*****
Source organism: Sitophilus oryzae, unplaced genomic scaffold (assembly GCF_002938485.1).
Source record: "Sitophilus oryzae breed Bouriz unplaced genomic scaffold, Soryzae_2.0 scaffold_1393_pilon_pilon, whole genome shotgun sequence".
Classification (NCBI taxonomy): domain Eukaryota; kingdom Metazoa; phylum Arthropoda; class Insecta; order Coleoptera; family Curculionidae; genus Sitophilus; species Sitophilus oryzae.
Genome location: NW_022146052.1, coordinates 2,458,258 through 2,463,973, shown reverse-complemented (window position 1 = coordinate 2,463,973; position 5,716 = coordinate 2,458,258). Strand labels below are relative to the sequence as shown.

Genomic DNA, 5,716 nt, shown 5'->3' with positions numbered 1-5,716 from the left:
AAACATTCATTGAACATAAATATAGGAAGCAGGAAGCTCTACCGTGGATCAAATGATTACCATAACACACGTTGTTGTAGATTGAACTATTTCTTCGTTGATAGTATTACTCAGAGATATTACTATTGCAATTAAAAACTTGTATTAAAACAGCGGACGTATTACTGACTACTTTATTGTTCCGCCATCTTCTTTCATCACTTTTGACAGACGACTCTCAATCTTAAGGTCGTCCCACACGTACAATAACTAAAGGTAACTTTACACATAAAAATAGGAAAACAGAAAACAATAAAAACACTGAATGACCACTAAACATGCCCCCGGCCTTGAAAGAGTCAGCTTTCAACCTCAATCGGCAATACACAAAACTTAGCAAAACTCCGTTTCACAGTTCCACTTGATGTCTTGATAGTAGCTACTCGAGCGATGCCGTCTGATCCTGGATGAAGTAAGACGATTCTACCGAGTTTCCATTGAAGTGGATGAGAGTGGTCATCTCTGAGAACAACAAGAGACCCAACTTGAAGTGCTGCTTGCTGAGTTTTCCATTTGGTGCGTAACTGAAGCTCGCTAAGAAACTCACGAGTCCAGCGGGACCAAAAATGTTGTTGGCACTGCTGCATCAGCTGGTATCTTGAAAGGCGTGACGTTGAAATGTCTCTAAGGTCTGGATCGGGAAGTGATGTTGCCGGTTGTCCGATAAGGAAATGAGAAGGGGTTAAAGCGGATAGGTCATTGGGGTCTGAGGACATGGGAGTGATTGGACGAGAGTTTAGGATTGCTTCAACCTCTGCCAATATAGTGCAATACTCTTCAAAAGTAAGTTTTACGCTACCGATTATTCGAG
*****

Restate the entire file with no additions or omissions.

Source organism: Sitophilus oryzae, unplaced genomic scaffold (assembly GCF_002938485.1).
Source record: "Sitophilus oryzae breed Bouriz unplaced genomic scaffold, Soryzae_2.0 scaffold_1393_pilon_pilon, whole genome shotgun sequence".
Classification (NCBI taxonomy): domain Eukaryota; kingdom Metazoa; phylum Arthropoda; class Insecta; order Coleoptera; family Curculionidae; genus Sitophilus; species Sitophilus oryzae.
Genome location: NW_022146052.1, coordinates 2,458,258 through 2,463,973, shown reverse-complemented (window position 1 = coordinate 2,463,973; position 5,716 = coordinate 2,458,258). Strand labels below are relative to the sequence as shown.

Genomic DNA, 5,716 nt, shown 5'->3' with positions numbered 1-5,716 from the left:
AAACATTCATTGAACATAAATATAGGAAGCAGGAAGCTCTACCGTGGATCAAATGATTACCATAACACACGTTGTTGTAGATTGAACTATTTCTTCGTTGATAGTATTACTCAGAGATATTACTATTGCAATTAAAAACTTGTATTAAAACAGCGGACGTATTACTGACTACTTTATTGTTCCGCCATCTTCTTTCATCACTTTTGACAGACGACTCTCAATCTTAAGGTCGTCCCACACGTACAATAACTAAAGGTAACTTTACACATAAAAATAGGAAAACAGAAAACAATAAAAACACTGAATGACCACTAAACATGCCCCCGGCCTTGAAAGAGTCAGCTTTCAACCTCAATCGGCAATACACAAAACTTAGCAAAACTCCGTTTCACAGTTCCACTTGATGTCTTGATAGTAGCTACTCGAGCGATGCCGTCTGATCCTGGATGAAGTAAGACGATTCTACCGAGTTTCCATTGAAGTGGATGAGAGTGGTCATCTCTGAGAACAACAAGAGACCCAACTTGAAGTGCTGCTTGCTGAGTTTTCCATTTGGTGCGTAACTGAAGCTCGCTAAGAAACTCACGAGTCCAGCGGGACCAAAAATGTTGTTGGCACTGCTGCATCAGCTGGTATCTTGAAAGGCGTGACGTTGAAATGTCTCTAAGGTCTGGATCGGGAAGTGATGTTGCCGGTTGTCCGATAAGGAAATGAGAAGGGGTTAAAGCGGATAGGTCATTGGGGTCTGAGGACATGGGAGTGATTGGACGAGAGTTTAGGATTGCTTCAACCTCTGCCAATATAGTGCAATACTCTTCAAAAGTAAGTTTTACGCTACCGATTATTCGAG